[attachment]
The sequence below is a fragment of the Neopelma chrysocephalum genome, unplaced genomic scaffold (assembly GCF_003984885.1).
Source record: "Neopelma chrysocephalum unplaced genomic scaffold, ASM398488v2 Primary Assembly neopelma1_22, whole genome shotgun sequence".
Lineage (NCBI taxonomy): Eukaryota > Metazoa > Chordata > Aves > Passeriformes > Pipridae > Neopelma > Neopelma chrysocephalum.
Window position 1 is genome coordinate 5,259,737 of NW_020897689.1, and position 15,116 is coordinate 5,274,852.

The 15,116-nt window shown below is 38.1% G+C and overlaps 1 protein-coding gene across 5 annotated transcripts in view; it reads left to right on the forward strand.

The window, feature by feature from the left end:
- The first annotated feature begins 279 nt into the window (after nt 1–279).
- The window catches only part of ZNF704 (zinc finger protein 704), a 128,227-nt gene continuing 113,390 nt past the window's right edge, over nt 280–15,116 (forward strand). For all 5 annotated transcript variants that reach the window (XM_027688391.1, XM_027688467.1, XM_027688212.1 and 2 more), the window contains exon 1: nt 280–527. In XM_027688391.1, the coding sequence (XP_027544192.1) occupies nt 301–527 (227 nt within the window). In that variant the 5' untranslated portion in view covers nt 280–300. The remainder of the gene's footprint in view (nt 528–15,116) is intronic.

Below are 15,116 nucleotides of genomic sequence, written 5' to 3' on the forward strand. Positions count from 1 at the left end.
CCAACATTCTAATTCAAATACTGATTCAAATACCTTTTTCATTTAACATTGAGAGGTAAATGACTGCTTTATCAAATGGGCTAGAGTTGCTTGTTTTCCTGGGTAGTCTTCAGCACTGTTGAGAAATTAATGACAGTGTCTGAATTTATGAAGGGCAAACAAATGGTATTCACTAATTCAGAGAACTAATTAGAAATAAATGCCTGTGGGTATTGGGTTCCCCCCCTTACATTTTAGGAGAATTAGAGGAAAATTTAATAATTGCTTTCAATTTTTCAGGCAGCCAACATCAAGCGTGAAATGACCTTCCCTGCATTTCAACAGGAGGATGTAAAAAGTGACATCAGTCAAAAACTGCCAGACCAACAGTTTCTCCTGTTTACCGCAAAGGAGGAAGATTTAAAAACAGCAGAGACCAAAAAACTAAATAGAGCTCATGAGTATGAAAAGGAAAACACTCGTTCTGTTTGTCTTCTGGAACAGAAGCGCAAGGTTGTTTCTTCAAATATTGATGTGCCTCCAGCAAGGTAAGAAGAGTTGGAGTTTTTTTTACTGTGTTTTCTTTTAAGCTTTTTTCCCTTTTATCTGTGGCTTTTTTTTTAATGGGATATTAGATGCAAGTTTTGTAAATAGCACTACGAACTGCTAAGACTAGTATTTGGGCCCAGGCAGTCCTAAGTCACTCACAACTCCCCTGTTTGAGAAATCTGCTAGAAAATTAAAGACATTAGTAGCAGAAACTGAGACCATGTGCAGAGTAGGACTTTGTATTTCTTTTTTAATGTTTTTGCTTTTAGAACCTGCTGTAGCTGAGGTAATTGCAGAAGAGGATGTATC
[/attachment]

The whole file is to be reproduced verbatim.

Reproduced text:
The sequence below is a fragment of the Neopelma chrysocephalum genome, unplaced genomic scaffold (assembly GCF_003984885.1).
Source record: "Neopelma chrysocephalum unplaced genomic scaffold, ASM398488v2 Primary Assembly neopelma1_22, whole genome shotgun sequence".
Lineage (NCBI taxonomy): Eukaryota > Metazoa > Chordata > Aves > Passeriformes > Pipridae > Neopelma > Neopelma chrysocephalum.
Window position 1 is genome coordinate 5,259,737 of NW_020897689.1, and position 15,116 is coordinate 5,274,852.

The 15,116-nt window shown below is 38.1% G+C and overlaps 1 protein-coding gene across 5 annotated transcripts in view; it reads left to right on the forward strand.

The window, feature by feature from the left end:
- The first annotated feature begins 279 nt into the window (after nt 1–279).
- The window catches only part of ZNF704 (zinc finger protein 704), a 128,227-nt gene continuing 113,390 nt past the window's right edge, over nt 280–15,116 (forward strand). For all 5 annotated transcript variants that reach the window (XM_027688391.1, XM_027688467.1, XM_027688212.1 and 2 more), the window contains exon 1: nt 280–527. In XM_027688391.1, the coding sequence (XP_027544192.1) occupies nt 301–527 (227 nt within the window). In that variant the 5' untranslated portion in view covers nt 280–300. The remainder of the gene's footprint in view (nt 528–15,116) is intronic.

Below are 15,116 nucleotides of genomic sequence, written 5' to 3' on the forward strand. Positions count from 1 at the left end.
CCAACATTCTAATTCAAATACTGATTCAAATACCTTTTTCATTTAACATTGAGAGGTAAATGACTGCTTTATCAAATGGGCTAGAGTTGCTTGTTTTCCTGGGTAGTCTTCAGCACTGTTGAGAAATTAATGACAGTGTCTGAATTTATGAAGGGCAAACAAATGGTATTCACTAATTCAGAGAACTAATTAGAAATAAATGCCTGTGGGTATTGGGTTCCCCCCCTTACATTTTAGGAGAATTAGAGGAAAATTTAATAATTGCTTTCAATTTTTCAGGCAGCCAACATCAAGCGTGAAATGACCTTCCCTGCATTTCAACAGGAGGATGTAAAAAGTGACATCAGTCAAAAACTGCCAGACCAACAGTTTCTCCTGTTTACCGCAAAGGAGGAAGATTTAAAAACAGCAGAGACCAAAAAACTAAATAGAGCTCATGAGTATGAAAAGGAAAACACTCGTTCTGTTTGTCTTCTGGAACAGAAGCGCAAGGTTGTTTCTTCAAATATTGATGTGCCTCCAGCAAGGTAAGAAGAGTTGGAGTTTTTTTTACTGTGTTTTCTTTTAAGCTTTTTTCCCTTTTATCTGTGGCTTTTTTTTTAATGGGATATTAGATGCAAGTTTTGTAAATAGCACTACGAACTGCTAAGACTAGTATTTGGGCCCAGGCAGTCCTAAGTCACTCACAACTCCCCTGTTTGAGAAATCTGCTAGAAAATTAAAGACATTAGTAGCAGAAACTGAGACCATGTGCAGAGTAGGACTTTGTATTTCTTTTTTAATGTTTTTGCTTTTAGAACCTGCTGTAGCTGAGGTAATTGCAGAAGAGGATGTATC